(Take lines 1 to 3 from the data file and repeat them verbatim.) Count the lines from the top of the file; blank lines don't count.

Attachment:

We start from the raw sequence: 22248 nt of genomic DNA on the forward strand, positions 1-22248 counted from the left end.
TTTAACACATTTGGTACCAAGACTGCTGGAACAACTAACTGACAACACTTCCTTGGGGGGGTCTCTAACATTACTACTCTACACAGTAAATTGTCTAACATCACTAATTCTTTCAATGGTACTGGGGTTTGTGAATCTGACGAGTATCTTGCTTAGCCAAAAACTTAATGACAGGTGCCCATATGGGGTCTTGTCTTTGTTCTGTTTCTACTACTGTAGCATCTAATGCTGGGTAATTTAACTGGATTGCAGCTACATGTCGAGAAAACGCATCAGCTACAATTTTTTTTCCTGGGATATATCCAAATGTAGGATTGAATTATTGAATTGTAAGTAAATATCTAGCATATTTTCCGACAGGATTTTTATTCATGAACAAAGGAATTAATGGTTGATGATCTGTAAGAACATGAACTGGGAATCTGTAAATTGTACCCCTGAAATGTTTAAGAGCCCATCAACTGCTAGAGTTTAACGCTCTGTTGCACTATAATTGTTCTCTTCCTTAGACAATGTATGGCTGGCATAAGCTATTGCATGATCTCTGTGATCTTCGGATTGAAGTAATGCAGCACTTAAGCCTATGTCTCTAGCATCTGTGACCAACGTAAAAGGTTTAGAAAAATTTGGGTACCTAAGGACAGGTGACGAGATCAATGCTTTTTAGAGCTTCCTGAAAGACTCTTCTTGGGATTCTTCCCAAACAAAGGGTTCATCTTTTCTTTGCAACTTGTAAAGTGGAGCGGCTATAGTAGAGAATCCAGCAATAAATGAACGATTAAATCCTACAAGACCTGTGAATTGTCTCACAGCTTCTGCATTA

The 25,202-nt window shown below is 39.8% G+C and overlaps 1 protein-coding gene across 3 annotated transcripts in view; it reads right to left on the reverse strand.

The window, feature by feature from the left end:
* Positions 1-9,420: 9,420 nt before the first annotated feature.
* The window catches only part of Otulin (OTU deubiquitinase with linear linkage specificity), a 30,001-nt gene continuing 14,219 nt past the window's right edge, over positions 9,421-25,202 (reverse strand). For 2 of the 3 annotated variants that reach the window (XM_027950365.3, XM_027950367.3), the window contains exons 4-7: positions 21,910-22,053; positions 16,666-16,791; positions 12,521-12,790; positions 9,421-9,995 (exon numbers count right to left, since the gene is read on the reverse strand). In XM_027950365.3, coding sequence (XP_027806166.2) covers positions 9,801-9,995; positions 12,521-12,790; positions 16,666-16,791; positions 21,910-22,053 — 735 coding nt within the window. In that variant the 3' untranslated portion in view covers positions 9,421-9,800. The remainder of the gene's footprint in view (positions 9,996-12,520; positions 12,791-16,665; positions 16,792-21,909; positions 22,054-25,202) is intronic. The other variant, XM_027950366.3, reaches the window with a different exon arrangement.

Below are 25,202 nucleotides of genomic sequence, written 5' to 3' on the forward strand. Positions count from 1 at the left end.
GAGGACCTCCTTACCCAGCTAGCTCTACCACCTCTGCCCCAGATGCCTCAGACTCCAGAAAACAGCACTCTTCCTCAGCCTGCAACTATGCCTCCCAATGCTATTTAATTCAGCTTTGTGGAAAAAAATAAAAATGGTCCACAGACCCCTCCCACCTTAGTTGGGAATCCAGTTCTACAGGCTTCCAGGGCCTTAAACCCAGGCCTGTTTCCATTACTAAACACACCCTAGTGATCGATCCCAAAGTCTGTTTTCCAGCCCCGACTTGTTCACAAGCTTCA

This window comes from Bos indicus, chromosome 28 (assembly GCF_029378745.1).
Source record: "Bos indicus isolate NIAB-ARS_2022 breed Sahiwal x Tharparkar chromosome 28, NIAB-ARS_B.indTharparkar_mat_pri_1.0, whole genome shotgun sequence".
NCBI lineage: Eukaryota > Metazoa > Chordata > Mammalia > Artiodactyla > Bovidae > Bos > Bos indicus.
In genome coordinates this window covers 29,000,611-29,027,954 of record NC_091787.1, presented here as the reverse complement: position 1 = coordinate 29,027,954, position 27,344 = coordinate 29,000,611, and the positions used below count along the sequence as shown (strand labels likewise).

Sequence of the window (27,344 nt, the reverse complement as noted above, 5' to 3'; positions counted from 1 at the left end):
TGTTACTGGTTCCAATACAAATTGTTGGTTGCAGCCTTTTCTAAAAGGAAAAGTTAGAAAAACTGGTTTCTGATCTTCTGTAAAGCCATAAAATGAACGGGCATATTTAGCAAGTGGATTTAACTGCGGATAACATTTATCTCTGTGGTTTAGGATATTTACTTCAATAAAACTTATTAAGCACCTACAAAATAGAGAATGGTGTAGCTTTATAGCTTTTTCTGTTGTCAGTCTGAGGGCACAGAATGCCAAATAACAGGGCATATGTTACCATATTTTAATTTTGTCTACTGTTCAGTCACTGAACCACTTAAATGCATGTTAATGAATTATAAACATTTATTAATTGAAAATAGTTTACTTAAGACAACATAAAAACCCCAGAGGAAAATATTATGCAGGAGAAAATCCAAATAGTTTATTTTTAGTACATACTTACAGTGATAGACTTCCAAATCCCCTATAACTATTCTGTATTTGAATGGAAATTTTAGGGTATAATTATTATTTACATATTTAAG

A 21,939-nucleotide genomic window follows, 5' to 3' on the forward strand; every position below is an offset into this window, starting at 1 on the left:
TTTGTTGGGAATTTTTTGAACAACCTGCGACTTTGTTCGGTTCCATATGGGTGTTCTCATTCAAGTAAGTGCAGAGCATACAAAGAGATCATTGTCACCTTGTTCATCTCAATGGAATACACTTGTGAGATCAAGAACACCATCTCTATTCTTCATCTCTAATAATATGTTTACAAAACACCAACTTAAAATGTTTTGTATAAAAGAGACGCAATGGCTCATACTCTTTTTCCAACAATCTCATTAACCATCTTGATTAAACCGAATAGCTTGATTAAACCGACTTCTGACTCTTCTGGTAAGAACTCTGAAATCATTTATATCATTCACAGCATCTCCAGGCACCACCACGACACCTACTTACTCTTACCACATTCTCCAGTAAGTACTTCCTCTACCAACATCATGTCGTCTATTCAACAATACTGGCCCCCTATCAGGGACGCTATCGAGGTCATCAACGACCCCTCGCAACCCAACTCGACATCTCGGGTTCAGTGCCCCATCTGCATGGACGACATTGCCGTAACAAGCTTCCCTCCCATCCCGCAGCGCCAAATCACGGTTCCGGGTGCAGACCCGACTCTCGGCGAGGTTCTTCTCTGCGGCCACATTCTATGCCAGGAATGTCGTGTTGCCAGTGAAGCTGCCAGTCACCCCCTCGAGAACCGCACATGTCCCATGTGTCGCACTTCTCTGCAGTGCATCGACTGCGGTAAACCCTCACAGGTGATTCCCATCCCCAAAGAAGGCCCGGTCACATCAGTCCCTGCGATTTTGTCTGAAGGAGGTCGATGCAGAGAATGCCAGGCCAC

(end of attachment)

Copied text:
We start from the raw sequence: 22248 nt of genomic DNA on the forward strand, positions 1-22248 counted from the left end.
TTTAACACATTTGGTACCAAGACTGCTGGAACAACTAACTGACAACACTTCCTTGGGGGGGTCTCTAACATTACTACTCTACACAGTAAATTGTCTAACATCACTAATTCTTTCAATGGTACTGGGGTTTGTGAATCTGACGAGTATCTTGCTTAGCCAAAAACTTAATGACAGGTGCCCATATGGGGTCTTGTCTTTGTTCTGTTTCTACTACTGTAGCATCTAATGCTGGGTAATTTAACTGGATTGCAGCTACATGTCGAGAAAACGCATCAGCTACAATTTTTTTTCCTGGGATATATCCAAATGTAGGATTGAATTATTGAATTGTAAGTAAATATCTAGCATATTTTCCGACAGGATTTTTATTCATGAACAAAGGAATTAATGGTTGATGATCTGTAAGAACATGAACTGGGAATCTGTAAATTGTACCCCTGAAATGTTTAAGAGCCCATCAACTGCTAGAGTTTAACGCTCTGTTGCACTATAATTGTTCTCTTCCTTAGACAATGTATGGCTGGCATAAGCTATTGCATGATCTCTGTGATCTTCGGATTGAAGTAATGCAGCACTTAAGCCTATGTCTCTAGCATCTGTGACCAACGTAAAAGGTTTAGAAAAATTTGGGTACCTAAGGACAGGTGACGAGATCAATGCTTTTTAGAGCTTCCTGAAAGACTCTTCTTGGGATTCTTCCCAAACAAAGGGTTCATCTTTTCTTTGCAACTTGTAAAGTGGAGCGGCTATAGTAGAGAATCCAGCAATAAATGAACGATTAAATCCTACAAGACCTGTGAATTGTCTCACAGCTTCTGCATTA

The 25,202-nt window shown below is 39.8% G+C and overlaps 1 protein-coding gene across 3 annotated transcripts in view; it reads right to left on the reverse strand.